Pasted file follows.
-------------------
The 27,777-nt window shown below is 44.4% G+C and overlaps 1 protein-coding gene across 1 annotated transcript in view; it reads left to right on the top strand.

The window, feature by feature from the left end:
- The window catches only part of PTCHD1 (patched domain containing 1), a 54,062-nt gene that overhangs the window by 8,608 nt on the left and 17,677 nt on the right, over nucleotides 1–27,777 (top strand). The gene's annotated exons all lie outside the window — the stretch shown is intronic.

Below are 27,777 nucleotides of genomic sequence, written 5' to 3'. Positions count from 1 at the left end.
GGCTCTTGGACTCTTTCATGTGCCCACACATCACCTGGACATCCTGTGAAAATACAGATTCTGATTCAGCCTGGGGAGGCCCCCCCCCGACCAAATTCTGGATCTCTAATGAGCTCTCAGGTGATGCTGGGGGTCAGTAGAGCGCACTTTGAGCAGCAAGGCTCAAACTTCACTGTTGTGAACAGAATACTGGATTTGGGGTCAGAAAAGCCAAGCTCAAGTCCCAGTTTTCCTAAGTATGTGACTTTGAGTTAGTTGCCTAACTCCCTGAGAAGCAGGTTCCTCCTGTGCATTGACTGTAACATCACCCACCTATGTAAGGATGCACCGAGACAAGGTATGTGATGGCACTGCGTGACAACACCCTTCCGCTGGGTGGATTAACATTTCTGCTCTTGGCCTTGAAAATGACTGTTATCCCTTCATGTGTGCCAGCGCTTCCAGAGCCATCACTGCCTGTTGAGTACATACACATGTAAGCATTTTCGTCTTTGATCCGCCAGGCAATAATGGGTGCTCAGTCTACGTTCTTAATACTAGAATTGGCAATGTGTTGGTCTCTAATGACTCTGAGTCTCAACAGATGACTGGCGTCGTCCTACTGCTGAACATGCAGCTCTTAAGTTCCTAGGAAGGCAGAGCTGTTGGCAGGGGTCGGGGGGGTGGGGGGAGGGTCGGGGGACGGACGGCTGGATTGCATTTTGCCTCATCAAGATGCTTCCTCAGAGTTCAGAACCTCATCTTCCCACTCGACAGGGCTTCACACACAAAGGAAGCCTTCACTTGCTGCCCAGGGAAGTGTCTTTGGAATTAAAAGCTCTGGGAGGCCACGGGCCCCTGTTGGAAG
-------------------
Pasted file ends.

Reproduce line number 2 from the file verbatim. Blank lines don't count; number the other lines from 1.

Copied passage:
The window, feature by feature from the left end: